Dunn Dep. at 39a. The Mayor later explained what he meant by this statement. The Mayor stated that Mr. Ramsland, the president of SERV, told him that neither the mayor nor the city council need be consulted prior to the establishment of a residence like the SERV house. The Mayor concluded that if Mr. Ramsland's statement of the law was correct, then the law was wrong and should be changed.
On October 7, 1991, at a special meeting, the Elizabeth Planning Board adopted a resolution recommending that the Elizabeth City Council amend the city's zoning code. The city zoning code was subsequently amended by Ordinance No. 2426 which required conditional use permits for community residences housing more than six developmentally disabled persons. Ordinance No. 2426 further provided, among other things, that a conditional use permit would be automatically denied in two situations:
1) if the proposed residence is located within 1,500 feet of an existing residence for developmentally disabled; or
2) if existing community residences or community shelters within the township exceed 50 persons or 0.5% of the township population, whichever is greater.
The ordinance drew its authority from the New Jersey Municipal Land Use Law ("MLUL"). N.J.S.A. 40:55D-66.1 et seq. The MLUL generally permits community residences for the developmentally disabled, however, in the case of community residences housing more than six persons, it authorizes municipalities to enact zoning ordinances that require conditional use permits. Requirements for the issuance of these conditional use permits must be "reasonably related to the health, safety and welfare of the residents of the district." N.J.S.A. 40:55D-66.1. The statute also provides that a conditional use permit may be denied if (a) the residence will be located within 1,500 feet of an existing residence or community shelter for victims of domestic violence, or (b) the number of persons, other than resident staff, residing at existing such residences or shelters within the municipality exceeds the greater of 50 persons or 0.5% of the municipal population. Id.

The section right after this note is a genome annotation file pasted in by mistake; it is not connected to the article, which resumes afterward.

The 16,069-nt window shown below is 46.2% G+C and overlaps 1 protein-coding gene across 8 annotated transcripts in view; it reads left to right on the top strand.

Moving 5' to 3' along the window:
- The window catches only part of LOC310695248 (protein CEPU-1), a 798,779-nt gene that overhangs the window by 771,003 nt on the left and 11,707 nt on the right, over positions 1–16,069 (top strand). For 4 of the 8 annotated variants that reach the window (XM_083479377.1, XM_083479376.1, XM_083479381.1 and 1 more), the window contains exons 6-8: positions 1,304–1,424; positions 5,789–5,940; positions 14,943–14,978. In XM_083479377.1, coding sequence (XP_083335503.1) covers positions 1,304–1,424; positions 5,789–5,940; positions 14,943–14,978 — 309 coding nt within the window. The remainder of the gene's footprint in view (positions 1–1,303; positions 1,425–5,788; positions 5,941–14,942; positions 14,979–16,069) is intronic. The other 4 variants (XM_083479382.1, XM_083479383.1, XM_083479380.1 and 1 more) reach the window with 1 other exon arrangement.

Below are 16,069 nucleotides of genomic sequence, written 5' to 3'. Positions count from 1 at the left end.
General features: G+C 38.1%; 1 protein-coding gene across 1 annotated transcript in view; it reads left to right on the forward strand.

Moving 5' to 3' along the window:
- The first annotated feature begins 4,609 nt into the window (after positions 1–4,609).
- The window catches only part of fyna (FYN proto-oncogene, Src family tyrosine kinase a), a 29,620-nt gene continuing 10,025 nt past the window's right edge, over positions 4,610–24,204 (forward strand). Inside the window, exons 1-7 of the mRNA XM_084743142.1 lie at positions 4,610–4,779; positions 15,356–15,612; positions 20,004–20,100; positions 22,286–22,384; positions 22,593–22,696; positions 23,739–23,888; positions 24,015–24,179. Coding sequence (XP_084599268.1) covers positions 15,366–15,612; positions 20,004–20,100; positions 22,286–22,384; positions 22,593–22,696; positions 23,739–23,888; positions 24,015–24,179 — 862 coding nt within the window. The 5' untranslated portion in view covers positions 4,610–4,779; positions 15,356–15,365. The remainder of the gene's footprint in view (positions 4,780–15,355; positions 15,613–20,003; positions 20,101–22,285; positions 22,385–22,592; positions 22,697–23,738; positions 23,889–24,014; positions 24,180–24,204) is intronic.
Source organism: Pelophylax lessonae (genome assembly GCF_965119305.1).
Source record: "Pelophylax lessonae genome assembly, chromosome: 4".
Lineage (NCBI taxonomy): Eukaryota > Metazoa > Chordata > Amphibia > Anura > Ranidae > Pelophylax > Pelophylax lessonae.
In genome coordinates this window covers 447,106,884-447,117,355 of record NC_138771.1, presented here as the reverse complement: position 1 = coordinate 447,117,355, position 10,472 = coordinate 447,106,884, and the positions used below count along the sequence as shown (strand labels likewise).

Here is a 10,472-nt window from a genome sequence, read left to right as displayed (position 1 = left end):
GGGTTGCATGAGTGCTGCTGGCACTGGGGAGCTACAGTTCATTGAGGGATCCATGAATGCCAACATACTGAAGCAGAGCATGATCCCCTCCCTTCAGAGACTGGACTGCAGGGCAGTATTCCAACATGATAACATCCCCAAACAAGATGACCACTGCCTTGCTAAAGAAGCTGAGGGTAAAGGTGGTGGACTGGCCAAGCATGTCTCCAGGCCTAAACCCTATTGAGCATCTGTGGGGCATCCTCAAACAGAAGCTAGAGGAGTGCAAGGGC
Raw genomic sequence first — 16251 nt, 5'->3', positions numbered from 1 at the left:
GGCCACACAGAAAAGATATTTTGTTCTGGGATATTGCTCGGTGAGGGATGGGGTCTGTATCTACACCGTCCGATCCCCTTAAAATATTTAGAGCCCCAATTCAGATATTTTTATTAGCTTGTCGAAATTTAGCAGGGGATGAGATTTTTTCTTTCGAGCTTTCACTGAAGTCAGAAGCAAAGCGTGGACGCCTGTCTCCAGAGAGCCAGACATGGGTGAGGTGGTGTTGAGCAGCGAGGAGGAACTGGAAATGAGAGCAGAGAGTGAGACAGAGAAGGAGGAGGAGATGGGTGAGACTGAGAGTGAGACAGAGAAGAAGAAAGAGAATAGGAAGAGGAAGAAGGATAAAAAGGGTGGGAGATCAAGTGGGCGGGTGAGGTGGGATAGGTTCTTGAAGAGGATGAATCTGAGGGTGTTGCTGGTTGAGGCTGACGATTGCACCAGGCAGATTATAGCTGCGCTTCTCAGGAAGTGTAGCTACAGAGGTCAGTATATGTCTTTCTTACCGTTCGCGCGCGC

On December 23, 1991, the Elizabeth City Council passed Ordinance No. 2434 which added a third situation in which a conditional use permit would be automatically denied: if the proposed community residence is within 1,500 feet of a school or day care center.
At this point the plaintiffs in this case entered the picture. In December of 1991, CPM purchased a condominium unit in a complex in Elizabeth known as Joelle Manor.
AAMH offered the unit to plaintiffs Annie Sims and James Williams. CPM subsequently applied to the city for a certificate of occupancy. In a letter to AAMH's attorney in response to the application, defendant William Rapp stated that the proposed use of the condominium--housing developmentally disabled persons--would violate "the requirement of not being 'located within 1500 feet of a community residence' ... since the AAMH has indicated ... that it has 'ownership interest as to seven of twelve units contained in the building.'" Letter of William Rapp, January 17, 1992, Joint Appendix of plaintiffs at 165a-166a. On January 22, 1992, Rapp denied the certificate of occupancy.
On February 13, 1992, AAMH and CPM filed this action against defendants alleging housing discrimination against developmentally disabled persons based on various federal and state grounds. On February 24, 1993, Annie Sims and James Williams filed a separate civil action against the same defendants and also alleged that defendants' actions violated both federal and state law. These cases were consolidated in April of 1992.
After the commencement of this suit, on June 23, 1993, the City of Elizabeth enacted Ordinance No. 2607 which revised the requirements for the granting of conditional use permits for community residents with more than six residents. However, the ordinance retains the three restrictions which are the subject of this motion. The ...